Let us keep in mind that spark of inspiration that originally brought us to the United Nations. That is still the reason that we are here. Let us take time to be together in silence for a few minutes of reflection. Let us find opportunities to reach out to our colleagues in our own countries and in other countries, especially through art and through culture. And let us continue. As Sri Chinmoy wisely said, as he demonstrated in his own life, even if the progress of our world seems slow, we must never give up.

For over forty years, the Peace Meditation Group at the United Nations has been creating opportunities for us to come together. Led by Sri Chinmoy, we were invited not only to regularly pray and meditate silently for peace, but also to celebrate special occasions with music, art and poetry. I encourage the members of the Peace Meditation Group here at the United Nations to continue to inspire the international community. Through your creative events and your beautiful programmes, you help us to renew our inner commitment to the highest aspirations of the UN Charter.


Above is the cover of the brochure for the Exhibit, Paintings for World Harmony.

Ms. Ranjana Ghose, Curator and Director of the Jharna-Kala Art Foundation: We thank you so very much, Ambassador Momen, for hosting this exhibition. It gives an opportunity to do again what is dearest to our heart, and that is to bring some form of peace to other people and to ourselves. We feel very happy to have these paintings as a great source of energy and peace, and a reminder of finer ideals. These paintings are for world harmony, these paintings are for peace by artist Sri Chinmoy. His signature CKG soul birds or peace birds have been artistic endorsement for world peace for decades.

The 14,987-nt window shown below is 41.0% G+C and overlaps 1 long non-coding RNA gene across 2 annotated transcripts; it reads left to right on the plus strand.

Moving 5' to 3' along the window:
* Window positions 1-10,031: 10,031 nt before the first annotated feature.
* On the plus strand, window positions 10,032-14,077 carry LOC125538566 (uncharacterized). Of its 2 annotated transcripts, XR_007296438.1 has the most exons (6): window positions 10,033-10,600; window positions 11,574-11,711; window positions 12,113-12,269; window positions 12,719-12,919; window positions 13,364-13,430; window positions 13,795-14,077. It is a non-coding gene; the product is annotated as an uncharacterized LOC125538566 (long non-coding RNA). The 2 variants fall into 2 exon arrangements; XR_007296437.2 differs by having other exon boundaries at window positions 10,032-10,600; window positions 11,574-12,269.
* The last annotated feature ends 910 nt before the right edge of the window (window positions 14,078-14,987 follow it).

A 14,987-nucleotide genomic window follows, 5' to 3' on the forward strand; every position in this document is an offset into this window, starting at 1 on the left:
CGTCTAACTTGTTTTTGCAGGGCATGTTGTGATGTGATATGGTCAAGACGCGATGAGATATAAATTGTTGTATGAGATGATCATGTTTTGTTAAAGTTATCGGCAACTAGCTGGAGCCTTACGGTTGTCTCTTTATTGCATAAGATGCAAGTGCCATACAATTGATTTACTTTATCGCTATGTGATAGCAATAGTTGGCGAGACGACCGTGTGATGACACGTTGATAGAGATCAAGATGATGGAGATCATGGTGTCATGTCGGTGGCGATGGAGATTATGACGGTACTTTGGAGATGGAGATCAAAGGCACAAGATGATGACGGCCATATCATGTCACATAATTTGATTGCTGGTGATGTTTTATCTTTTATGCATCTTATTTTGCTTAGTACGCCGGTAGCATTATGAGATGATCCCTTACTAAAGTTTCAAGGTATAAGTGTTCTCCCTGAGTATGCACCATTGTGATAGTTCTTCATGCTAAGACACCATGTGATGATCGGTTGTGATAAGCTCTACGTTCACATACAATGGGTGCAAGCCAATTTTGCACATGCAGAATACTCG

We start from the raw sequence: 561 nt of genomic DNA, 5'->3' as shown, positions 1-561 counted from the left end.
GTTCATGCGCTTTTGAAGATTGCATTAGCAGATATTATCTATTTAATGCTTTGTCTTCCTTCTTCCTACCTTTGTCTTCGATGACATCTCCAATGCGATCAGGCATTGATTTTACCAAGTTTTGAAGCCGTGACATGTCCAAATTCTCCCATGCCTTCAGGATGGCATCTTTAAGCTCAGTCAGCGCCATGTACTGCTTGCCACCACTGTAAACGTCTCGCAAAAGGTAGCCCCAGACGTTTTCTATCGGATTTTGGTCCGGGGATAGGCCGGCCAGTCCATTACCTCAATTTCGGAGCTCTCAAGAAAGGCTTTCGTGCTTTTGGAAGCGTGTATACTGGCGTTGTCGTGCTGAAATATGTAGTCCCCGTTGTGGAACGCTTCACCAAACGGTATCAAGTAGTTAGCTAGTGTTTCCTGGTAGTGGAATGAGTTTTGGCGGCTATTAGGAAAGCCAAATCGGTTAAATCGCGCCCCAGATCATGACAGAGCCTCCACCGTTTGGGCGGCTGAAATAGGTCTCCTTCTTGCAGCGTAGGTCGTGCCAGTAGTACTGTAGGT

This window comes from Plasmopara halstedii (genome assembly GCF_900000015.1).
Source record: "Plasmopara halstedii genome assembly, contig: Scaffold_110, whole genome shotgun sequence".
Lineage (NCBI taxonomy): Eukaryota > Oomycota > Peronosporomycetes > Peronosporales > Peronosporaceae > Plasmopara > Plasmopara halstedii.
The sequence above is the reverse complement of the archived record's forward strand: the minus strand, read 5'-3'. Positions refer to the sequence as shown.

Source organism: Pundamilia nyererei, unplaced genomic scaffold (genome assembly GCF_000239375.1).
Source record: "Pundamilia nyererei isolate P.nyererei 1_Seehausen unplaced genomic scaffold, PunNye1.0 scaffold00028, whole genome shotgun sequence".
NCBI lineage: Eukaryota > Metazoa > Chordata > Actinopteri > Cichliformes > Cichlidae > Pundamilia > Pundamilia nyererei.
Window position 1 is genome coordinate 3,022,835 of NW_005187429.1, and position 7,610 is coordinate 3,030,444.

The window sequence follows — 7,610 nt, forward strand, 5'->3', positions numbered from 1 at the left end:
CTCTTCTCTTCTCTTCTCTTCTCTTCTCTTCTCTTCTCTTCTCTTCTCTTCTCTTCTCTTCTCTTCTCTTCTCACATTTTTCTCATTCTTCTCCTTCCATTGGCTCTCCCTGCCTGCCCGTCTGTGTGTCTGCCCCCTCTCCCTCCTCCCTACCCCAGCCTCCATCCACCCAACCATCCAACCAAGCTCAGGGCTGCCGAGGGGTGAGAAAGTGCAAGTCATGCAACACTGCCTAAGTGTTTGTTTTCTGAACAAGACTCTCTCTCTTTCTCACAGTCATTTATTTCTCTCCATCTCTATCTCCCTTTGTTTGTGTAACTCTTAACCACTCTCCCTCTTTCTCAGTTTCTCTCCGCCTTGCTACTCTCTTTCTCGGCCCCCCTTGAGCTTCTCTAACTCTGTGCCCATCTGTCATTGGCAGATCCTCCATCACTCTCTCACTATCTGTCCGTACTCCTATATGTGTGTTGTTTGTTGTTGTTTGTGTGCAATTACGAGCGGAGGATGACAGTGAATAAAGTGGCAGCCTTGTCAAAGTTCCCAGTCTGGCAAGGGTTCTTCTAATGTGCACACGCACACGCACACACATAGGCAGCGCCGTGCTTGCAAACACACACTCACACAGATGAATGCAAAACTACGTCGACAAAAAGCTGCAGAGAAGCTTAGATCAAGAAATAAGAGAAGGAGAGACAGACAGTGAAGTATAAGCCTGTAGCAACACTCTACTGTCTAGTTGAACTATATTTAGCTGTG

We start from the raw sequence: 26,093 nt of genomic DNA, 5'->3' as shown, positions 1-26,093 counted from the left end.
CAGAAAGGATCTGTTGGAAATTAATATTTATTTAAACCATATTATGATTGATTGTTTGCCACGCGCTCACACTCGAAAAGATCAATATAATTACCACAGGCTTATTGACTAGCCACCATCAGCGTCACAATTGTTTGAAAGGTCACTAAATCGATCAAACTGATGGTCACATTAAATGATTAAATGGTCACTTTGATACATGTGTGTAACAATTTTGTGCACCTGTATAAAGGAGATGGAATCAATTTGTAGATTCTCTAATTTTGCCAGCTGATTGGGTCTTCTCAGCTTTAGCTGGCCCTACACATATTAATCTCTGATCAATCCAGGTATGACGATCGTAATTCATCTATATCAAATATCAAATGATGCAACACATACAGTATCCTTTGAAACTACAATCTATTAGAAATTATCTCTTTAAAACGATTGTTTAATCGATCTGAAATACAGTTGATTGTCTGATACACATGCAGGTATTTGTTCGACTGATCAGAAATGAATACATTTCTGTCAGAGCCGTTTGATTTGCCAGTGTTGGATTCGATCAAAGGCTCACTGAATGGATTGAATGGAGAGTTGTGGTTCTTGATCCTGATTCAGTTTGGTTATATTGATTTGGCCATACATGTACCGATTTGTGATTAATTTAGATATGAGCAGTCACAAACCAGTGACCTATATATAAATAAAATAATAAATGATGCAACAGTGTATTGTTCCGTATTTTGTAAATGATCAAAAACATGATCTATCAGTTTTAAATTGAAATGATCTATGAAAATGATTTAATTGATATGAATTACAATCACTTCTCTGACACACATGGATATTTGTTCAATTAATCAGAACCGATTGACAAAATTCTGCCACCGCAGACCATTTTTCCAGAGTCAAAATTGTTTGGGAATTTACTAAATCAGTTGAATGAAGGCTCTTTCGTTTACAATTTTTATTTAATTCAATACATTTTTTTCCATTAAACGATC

Sri Chinmoy’s art embodies the message of world peace, “Harmony”, “Brotherhood”, ”Protection of Nature”, “Compassion”, “Benevolence”, Non-Violence” and an aspiration for a more concerned humanity.

In using the genre to help culture peace in the self and in the world, Sri Chinmoy created paintings with an inspired dedication, surely in hopes of enkindling awareness and strengthening a progress toward that concern in fellow world-citizens. In that sense, what better way for the exhibit to have begun its journey than here at the United Nations itself. … The varying intensities of each piece translate into a dynamic non-violence; and populations of radiant colours coexist in a glowing tolerance of each other: A microcosm of an ideal humanity. … in so many of the works, as in “Heart-Garden”, “Nature’s Beauty”, “Delight” and “Benevolence” we see the use of colours which spontaneously energizes us with the more positive qualities of life.

In 2001 Sri Chinmoy had decided to do a Series of 70 Paintings all dedicated to Peace.…He would himself be turning 70, and he wanted to rededicate his life works to peace….The year before in 2000, the UN General Assembly had declared 2000 the International Year for a Culture of Peace, and subsequently the General Assembly declared 2001-2010 as the International Decade for a Culture of Peace and Non-Violence for the Children of the World. These initiatives were spearheaded by then Bangladesh Ambassador Anwarul Chowdhury, who also hosted Sri Chinmoy’s exhibits at the UN in 2000 and 2001. So it is so appropriate that now, over 10 years later we have the same exhibition of paintings which was originally dedicated to world peace in 2001 hosted again by the Bangladesh Mission to the UN, and we are very grateful for that and feel that it is significant….

Through the paintings of World Harmony exhibition, Sri Chinmoy has offered his art in many different public spaces as possible so that these messages of world brotherhood might be viewed, received and shared by brothers and sisters of humanity from all over the world, from all walks of life. His paintings of world harmony and peace exhibited in various city halls, in cities such as San Francisco, Oslo, Tokyo, and Reykjavik; in International Airports such as O’Hare in Chicago, JFK and La Guardia here in New York, Newark Airport and other airports around the world. They also travelled to statehouses such as Boston, Massachusetts and Canberra, Australia, as well as the Jacob Javits Convention Center right here in New York and the Carrousel du Louvre in Paris.